Cherry Hill tenants fear rent control is at risk

http://blog.rsanyc.net/property-rights/wp-content/uploads/2012/06/courierpost_printlogo.gifJun. 4, 2012  |  Written by JOE COONEY Courier-Post Staff

CHERRY HILL — Township council has taken a first step toward changing Cherry Hill’s approach to rent control.

Council members last week gave initial approval to a measure that would amend the existing rent-control ordinance. The change, if approved on second reading, would institute “permanent vacancy decontrol,” as opposed to the current “vacancy decontrol.”

Township officials say the move is not intended to abolish rent control, but tenants fear that will happen.

Under the current provision, a landlord can increase the rent to market rate on a unit that became vacant. However, any future increases would fall within the rent-control ordinance.

With the proposed change, future rents on a vacated unit would no longer be subject to rent control and the landlord would be free to adjust the rent annually.

“While considering this amendment, it was important to the township administration that current tenants under rent control remain protected by the rent-control ordinance,” said Erin Gill, Cherry Hill’s director of policy, planning and programs.

“Rent control has been a contentious issue in Cherry Hill for years,” Gill said. “Tenants cite dilapidated building and lack of proper maintenance, while landlords plead for increases to cover the costs to run and properly maintain their buildings.”

Such was the case in April when tenants at the Towers of Windsor Park complex on Chapel Avenue objected to a “hardship” rent increase of 12 percent over the next two years. That boost, which will take effect as current leases expire, won township approval.

Rents at the Towers range from $945 for a studio to more than $2,200 for a three-bedroom apartment, meaning tenants would have to fork over as much as $264 a month with the entire increase.

Cherry Hill attorney Jules Lieberman — representing Windsor Towers owner Morgan Properties of King of Prussia, Pa. — requested the rent increase at a March meeting of the township’s Rent Review Board.

A “hardship” increase is requested by a landlord when an area’s Consumer Price Index falls below a level that would provide a reasonable rate of return on a dwelling, according to the township’s ordinance on rental housing.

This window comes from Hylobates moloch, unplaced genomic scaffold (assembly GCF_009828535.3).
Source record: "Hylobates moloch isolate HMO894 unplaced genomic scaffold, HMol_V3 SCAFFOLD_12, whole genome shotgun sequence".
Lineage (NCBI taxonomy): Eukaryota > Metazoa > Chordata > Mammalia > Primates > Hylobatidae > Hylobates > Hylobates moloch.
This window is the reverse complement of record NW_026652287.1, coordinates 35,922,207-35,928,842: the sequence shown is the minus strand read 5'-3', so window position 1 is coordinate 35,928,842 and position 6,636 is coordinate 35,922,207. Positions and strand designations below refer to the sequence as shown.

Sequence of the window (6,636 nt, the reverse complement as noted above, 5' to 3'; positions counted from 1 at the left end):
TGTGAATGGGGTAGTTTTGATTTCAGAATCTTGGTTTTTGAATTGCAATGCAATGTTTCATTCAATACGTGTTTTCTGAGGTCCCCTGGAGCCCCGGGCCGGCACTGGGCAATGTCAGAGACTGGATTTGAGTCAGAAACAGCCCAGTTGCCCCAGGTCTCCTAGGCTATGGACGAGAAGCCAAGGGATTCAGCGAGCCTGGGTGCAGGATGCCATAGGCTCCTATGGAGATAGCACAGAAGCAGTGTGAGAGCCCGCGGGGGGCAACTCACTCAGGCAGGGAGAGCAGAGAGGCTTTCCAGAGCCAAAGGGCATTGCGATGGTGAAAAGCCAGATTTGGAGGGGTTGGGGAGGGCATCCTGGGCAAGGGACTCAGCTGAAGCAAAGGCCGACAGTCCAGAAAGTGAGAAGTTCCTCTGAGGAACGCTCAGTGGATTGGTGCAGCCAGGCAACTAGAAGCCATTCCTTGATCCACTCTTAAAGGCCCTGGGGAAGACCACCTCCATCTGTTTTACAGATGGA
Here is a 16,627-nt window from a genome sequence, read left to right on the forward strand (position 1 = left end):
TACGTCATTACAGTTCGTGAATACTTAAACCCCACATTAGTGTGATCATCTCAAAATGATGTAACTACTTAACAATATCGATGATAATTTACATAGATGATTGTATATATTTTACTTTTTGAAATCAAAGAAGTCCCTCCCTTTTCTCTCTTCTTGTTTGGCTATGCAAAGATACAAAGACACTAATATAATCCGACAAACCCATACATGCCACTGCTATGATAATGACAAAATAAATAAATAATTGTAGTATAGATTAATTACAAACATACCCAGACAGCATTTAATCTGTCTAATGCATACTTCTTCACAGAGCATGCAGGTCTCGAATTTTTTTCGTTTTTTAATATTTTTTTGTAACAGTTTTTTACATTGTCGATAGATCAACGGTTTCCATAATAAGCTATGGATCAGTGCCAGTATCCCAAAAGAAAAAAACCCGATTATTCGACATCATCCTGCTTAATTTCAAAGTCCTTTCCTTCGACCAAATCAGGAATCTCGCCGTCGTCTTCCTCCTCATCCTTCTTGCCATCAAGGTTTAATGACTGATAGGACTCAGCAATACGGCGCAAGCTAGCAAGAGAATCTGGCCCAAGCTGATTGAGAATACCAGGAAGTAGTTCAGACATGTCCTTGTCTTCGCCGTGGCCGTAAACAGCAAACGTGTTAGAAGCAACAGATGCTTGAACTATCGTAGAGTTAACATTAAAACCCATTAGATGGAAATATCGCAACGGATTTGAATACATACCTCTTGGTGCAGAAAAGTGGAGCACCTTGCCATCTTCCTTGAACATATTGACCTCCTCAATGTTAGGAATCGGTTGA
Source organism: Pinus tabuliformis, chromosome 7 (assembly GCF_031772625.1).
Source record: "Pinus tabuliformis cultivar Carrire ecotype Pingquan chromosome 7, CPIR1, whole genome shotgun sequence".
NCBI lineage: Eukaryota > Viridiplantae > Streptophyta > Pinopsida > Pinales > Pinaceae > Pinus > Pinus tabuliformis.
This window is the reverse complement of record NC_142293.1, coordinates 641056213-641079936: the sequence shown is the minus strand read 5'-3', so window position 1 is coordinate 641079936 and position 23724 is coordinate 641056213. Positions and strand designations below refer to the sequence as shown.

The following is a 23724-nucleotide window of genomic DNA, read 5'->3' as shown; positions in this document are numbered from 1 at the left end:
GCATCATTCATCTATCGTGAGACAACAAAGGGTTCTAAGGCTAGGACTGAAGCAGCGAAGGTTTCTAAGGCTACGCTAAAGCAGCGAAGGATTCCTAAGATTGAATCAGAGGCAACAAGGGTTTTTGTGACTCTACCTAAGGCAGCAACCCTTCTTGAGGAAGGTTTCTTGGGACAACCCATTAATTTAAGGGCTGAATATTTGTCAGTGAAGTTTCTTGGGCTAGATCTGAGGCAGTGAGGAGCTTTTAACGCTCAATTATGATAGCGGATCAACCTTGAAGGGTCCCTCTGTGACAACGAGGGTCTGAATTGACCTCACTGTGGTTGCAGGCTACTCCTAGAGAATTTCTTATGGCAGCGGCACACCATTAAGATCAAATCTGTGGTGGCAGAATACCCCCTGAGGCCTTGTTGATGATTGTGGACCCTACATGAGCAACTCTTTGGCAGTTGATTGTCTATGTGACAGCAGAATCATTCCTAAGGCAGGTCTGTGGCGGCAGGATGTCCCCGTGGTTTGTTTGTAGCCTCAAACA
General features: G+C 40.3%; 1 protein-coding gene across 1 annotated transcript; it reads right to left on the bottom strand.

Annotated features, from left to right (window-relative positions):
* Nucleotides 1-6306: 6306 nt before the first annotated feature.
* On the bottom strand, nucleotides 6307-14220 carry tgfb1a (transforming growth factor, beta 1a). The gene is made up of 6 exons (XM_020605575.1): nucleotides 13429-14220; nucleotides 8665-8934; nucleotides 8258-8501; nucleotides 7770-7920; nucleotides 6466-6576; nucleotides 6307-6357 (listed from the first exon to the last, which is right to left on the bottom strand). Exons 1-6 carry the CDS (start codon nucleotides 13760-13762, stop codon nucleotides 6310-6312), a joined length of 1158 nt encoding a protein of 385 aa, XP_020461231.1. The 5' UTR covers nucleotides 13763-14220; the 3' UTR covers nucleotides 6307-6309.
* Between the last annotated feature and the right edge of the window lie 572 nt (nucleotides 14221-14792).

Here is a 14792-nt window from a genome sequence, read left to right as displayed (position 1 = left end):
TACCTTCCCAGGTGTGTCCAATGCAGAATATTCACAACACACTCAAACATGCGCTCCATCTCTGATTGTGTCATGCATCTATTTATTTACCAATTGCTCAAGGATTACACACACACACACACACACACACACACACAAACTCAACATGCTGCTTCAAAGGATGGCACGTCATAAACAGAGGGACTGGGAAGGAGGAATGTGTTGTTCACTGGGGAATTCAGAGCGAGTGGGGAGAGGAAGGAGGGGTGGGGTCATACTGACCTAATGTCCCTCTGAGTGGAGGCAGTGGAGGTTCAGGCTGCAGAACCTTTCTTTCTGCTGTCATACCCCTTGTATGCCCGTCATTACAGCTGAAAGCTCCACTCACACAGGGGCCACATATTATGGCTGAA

“I’ve been here at Windsor for about eight months,” said Owen Black, who has a one-year lease. “I wasn’t expecting an increase so soon. And, yeah, it’s going to affect me. Plus, the Dumpsters in the back of my building bother me. They aren’t emptied very often and the trash is overflowing.

“I’ll be looking for another apartment.”

The Grand Apartments on Route 70 in the Barclay Farm also recently requested a “hardship” increase of 15.5 percent. A municipal hearing has not yet been scheduled.

“We’ll fight that when we get to it,” said Rae Haltzman, a resident of The Grand, one of the township’s biggest complexes.

“As for the amendment, I think it’s a backdoor way for town council to abolish the rent-control board,” said Haltzman. “It won’t happen right away, but it’s like slowly letting the air out. Eventually it will be gone.”

“That may happen at some point,” said the township’s Gill. “But for right now we’re looking for a balance.

“The hope is that landlords will not need or qualify for hardship increases for much longer, since they will be free to adjust rents on decontrolled units without having to come before the Rent Review Board.”

According to Gill, landlords will have to submit a written statement with the township rent review officer, signed by a vacating tenant, certifying that the landlord has not harassed or pressured the tenant into leaving the rental unit.

“The intent of this amendment is that its effects will lead to improved living conditions in many of Cherry Hill’s rent-controlled buildings,” said Gill.

Danni Goldhaber, a 31-year tenant at The Grand, was not concerned with the amendment’s impact.

“Basically, if I don’t move, I’m still under rent control,” said Goldhaber, a media consultant. “That’s a good thing. From a business sense, it makes sense for the landlords. And from a tenant’s point of view, I’m glad (the eventual decontrol of all apartments) is not something that’s going to happen in a couple years.”

 

Source: CourierPostOnline.com

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